Mike Shanahan was born on August 24, 1952 in Oak Park, Illinois. A life-threatening injury turned him from playing college football to coaching. During his career, Shanahan has worked with the Los Angeles Raiders, the San Francisco 49ers, the Denver Broncos and the Washington Redskins. His 170 career wins as a head coach are among the most in NFL history.
Professional football player and coach Michael Edward Shanahan was born on August 24, 1952 in Oak Park, Illinois and grew up in the neighboring villages of Franklin Park and Schiller Park, located in suburban Chicago not far from O'Hare Airport. His mother was a homemaker and his father worked as an electrician. Mike Shanahan developed a love of sports at a very young age. A multi-sport athlete from the time he could run and catch a ball, he played youth football, basketball and baseball.
Even as a boy, Shanahan showed interest not only in playing sports, but in coaching as well. He recalls, "I was always influenced by my coaches when I was young. I wanted to coach from a young age. I don't know if it was fourth grade, fifth grade, sixth grade, but I enjoyed that environment and I let my parents know that some day I would like to coach."
Shanahan attended East Leyden High School in Franklin Park, where he was a star quarterback on the football team as well as one of the top runners on the track team. During his senior year, he was voted East Leyden Athlete of the Year and was named MVP of both the football and track teams. "I was definitely an overachiever," Shanahan admits. Upon graduating from high school in 1970, he landed a full scholarship to play football at Eastern Illinois University, an NCAA Division II football program.
But Shanahan's time at Eastern Illinois was marred by tragedy and injury, both on the field and off. During his sophomore year, Shanahan and a friend were involved in a high-speed motorcycle crash that took his friend's life and left Shanahan with an injured ankle. The next year, during a spring football practice, he suffered a piercing hit to his side that split his kidney in half. For a terrifying few hours, it looked as if Shanahan might not survive the injury.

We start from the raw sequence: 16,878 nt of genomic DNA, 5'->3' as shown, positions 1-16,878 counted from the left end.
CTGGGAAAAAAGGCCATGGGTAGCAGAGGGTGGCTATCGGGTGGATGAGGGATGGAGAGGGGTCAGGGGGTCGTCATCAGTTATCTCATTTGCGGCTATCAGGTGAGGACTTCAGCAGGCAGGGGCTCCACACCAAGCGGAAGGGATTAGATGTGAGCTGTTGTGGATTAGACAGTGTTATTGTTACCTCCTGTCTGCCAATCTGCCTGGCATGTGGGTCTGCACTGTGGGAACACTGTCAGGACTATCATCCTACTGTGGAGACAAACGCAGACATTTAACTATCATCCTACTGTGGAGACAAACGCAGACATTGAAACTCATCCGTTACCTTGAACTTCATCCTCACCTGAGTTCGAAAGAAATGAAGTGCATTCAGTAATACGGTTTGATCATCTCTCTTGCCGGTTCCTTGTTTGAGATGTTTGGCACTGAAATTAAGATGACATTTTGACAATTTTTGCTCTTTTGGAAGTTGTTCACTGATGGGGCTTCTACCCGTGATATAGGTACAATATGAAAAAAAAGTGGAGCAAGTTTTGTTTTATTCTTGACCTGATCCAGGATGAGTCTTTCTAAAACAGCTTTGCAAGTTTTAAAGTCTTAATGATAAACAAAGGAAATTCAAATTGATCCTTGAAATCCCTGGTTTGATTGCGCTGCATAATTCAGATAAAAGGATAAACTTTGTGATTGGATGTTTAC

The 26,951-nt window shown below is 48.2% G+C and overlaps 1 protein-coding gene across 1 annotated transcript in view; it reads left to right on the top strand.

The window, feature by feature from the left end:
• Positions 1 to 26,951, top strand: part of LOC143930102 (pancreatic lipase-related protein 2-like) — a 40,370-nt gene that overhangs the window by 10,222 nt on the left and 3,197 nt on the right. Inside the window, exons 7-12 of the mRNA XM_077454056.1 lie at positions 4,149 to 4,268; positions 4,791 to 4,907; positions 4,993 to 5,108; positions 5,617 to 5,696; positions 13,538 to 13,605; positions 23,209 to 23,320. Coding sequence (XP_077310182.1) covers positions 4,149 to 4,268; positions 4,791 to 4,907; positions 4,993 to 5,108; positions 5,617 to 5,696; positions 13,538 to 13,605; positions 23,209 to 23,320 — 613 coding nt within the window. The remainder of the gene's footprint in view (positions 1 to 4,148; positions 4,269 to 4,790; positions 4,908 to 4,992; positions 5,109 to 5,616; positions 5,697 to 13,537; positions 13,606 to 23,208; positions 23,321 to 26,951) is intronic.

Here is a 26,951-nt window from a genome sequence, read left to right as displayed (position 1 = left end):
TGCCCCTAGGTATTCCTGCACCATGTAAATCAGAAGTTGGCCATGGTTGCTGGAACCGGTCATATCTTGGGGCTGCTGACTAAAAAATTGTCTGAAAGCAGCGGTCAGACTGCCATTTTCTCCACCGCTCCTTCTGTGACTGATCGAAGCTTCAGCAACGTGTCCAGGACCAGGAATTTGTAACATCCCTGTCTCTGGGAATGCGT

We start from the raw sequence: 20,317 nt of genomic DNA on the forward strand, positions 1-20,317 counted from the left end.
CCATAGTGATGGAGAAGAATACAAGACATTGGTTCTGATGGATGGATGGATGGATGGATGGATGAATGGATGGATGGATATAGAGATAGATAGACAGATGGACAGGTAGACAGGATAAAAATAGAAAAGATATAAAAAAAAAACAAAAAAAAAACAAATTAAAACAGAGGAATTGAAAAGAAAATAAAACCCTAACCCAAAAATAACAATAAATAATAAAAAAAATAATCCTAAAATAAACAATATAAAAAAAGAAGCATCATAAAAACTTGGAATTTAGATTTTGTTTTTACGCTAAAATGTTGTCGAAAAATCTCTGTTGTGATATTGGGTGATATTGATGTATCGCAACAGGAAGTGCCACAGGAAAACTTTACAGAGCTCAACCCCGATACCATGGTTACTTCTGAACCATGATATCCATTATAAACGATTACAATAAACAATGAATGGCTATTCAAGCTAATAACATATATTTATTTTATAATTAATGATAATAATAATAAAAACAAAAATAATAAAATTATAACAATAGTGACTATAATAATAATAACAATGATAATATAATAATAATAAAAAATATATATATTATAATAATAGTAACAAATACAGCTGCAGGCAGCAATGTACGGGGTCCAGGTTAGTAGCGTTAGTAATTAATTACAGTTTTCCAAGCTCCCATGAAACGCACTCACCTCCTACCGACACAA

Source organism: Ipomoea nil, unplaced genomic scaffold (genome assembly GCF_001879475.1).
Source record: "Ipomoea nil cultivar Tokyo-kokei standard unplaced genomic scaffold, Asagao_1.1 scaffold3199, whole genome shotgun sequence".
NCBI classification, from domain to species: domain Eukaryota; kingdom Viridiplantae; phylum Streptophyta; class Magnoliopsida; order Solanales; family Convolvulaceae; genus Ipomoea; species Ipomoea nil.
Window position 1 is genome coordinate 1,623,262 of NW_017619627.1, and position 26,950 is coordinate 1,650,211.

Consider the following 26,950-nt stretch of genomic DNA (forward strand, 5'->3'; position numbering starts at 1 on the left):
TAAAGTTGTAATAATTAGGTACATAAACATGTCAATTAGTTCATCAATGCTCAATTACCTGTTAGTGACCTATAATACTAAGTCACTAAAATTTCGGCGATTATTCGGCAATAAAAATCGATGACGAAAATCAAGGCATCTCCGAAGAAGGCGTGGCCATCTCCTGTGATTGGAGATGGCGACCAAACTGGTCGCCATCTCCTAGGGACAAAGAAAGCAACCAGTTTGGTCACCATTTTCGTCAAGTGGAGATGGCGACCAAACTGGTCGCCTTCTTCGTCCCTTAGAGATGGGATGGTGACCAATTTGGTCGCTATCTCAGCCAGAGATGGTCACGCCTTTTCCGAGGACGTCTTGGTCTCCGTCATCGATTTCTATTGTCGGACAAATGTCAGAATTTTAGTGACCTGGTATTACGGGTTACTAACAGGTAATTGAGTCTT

A priest was summoned to read him his last rites, and his heart stopped beating for over 30 seconds. Miraculously, Shanahan made a full recovery, but he would never play football again. Always one to look on the bright side, Shanahan says, "It shut one door for playing and opened up another door for coaching, and so I started coaching a couple years earlier than I was planning on coaching. So maybe in a way it was a blessing."
No longer able to play football, Shanahan worked as an assistant to the Eastern Illinois coaching staff through the 1973 and 1974 seasons. Upon graduating in 1975, he managed to land a position as a graduate assistant to the football coaching staff at the University of Oklahoma, one of the country's premier college football programs. (In his first season at Oklahoma, the Sooners won the national championship.)
"It was a great experience to me to get to the Division I level," Shanahan says. In 1977, after two years at Oklahoma, Shanahan was named backfield coach at Northern Arizona University. In his first year at the school, Northern Arizona averaged a staggering 391.1 rushing yards per game—the highest in school history.
In 1978, Shanahan returned to Eastern Illinois to assume the role of offensive coordinator. Though the team had stumbled to an abysmal 1-10 record just one year before, in Shanahan's first year he helped lead his alma mater to the Division II national championship, one of the more dramatic one-year turnarounds in college football history.